Europeans usher in an “unprecedented” Christmas season in the coronavirus epidemic.
“Christmas in previous years was a demonstration of the beautiful lifestyle of the West, but the COVID-19 epidemic has made this year’s festival a nightmare in the West.” German sociologist Marcel Hassen recently lamented the reporter of the Global Times.
Recently, the reporter has visited many German cities. Unlike previous Christmas seasons, this year only feels lonely, which is a little sad. Although the trees on the streets are still decorated with glittering decorations, and Christmas trees stand in the center of the city as usual, the bustling scene in previous years is no longer, and shops are closed early.
“It’s the most painful Christmas season we’ve had since the end of World War II.” Johanna, an 86-year-old retired teacher living in Berlin, told the Global Times that although Germany was in ruins at the end of World War II, people could visit relatives and friends and set off firecrackers and fireworks at that time. Although life was not rich, it was still free, but the opposite was true now.
On social media, people in European countries have expressed their disappointment that Christmas cannot be normally this year. Mira from France said that the family of four originally planned to go to Australia for a holiday, but now even domestic travel is restricted.
The Dutch young man Walter wrote that he worked at home and his life became a “two-point line” between his residence and the supermarket. Turning on the TV, he couldn’t escape the “epidemic bombing” and was very nervous.
France lifted the “foot ban” since Tuesday, but imposed a curfew from 20 to 6 a.m. the next day. For this year’s Christmas season, many local media have described it as “unprecedented”.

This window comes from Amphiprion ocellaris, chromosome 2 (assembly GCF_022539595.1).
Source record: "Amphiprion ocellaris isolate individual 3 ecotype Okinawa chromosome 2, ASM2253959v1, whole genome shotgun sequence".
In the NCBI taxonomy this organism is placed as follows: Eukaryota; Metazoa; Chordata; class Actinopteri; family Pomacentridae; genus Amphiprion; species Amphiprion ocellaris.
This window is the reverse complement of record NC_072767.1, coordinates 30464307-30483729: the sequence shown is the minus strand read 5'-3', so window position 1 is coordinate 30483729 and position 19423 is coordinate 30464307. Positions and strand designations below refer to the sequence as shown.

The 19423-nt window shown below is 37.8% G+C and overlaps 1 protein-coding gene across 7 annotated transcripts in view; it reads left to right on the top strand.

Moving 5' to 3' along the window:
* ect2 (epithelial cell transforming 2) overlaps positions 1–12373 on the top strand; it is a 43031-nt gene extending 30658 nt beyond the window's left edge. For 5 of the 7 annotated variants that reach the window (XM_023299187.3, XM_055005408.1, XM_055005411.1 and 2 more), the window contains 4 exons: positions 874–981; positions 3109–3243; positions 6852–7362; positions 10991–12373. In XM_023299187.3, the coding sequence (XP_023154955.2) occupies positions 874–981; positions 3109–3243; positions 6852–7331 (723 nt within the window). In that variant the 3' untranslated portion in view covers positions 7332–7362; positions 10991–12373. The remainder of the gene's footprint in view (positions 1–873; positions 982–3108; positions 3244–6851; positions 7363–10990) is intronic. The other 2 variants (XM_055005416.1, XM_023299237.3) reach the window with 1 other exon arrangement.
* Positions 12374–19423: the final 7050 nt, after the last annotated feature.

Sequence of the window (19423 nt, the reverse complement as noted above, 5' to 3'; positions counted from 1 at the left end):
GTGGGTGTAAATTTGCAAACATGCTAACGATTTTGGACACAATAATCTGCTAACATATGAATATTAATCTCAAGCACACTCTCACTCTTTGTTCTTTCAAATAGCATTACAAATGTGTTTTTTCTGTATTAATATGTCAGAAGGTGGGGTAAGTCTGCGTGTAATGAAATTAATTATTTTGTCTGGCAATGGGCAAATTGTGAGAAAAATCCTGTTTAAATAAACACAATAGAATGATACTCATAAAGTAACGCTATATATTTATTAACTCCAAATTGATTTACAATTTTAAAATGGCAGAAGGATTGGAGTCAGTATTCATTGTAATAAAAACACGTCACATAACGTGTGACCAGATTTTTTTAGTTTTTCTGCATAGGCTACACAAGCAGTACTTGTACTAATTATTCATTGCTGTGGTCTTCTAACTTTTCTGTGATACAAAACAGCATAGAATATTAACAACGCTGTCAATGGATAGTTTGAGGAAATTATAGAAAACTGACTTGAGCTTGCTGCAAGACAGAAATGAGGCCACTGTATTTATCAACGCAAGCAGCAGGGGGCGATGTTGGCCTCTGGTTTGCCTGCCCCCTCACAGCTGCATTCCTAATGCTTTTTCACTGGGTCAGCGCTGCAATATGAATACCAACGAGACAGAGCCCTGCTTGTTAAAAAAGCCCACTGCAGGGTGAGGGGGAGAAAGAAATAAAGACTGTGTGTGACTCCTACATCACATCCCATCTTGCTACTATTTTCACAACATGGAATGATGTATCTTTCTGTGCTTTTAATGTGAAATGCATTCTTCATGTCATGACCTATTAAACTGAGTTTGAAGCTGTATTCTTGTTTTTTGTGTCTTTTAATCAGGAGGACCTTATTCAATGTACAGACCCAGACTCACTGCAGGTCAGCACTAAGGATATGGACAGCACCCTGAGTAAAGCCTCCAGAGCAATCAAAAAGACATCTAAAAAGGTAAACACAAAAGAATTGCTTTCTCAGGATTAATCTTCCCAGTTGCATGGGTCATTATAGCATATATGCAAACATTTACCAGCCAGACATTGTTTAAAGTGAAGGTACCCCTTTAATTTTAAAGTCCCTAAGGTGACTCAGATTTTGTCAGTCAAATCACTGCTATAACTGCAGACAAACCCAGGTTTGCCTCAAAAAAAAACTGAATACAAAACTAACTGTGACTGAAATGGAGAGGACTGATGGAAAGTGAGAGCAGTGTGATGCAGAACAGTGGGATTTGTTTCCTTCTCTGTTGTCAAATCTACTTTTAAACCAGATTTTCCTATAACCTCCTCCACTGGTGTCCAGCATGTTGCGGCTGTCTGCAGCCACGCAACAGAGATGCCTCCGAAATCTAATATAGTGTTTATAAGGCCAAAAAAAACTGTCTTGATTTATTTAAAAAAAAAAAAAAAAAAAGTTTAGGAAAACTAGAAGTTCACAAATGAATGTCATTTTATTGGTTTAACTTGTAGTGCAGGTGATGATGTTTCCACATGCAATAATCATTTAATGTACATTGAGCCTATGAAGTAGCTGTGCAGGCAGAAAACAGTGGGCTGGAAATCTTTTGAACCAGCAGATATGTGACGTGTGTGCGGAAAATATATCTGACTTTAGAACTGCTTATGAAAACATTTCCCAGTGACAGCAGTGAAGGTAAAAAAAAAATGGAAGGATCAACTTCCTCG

Main streets across France are decorated with lights as usual, trying to create a Christmas and New Year atmosphere. This year, the Paris municipal government has specially decorated large Christmas tree light exhibitions in the Place de la Concorde, the Place Bastille and other places, and the Champs-Elysees is also decorated with red lights.
The French are still very traditional in shopping. Although the epidemic has made online shopping popular, locals still like to go to the shops to choose directly whenever they get a chance, so the shopping streets are not too lonely.”
A person in charge of the shopping mall told the Global Times that he expected local consumers to “compensate” for the losses caused by the inability of international tourists to come to shop.
Perhaps the most miserable thing in epidemic prevention is the catering industry. Mr. Li, who runs a Chinese restaurant in Vienna, told the Global Times that the Christmas season to the New Year were their best business of the year, and this year’s earnings were hit hard.
However, he has also been trying to deal with it: since September, restaurants have started to make packages, allowing employees to deliver manufactured “semi-processed” meals to customers’ homes every day.
Recently, Mr. Li also plans to launch a “Christmas feast”, such as the Beijing Roast Duck Package.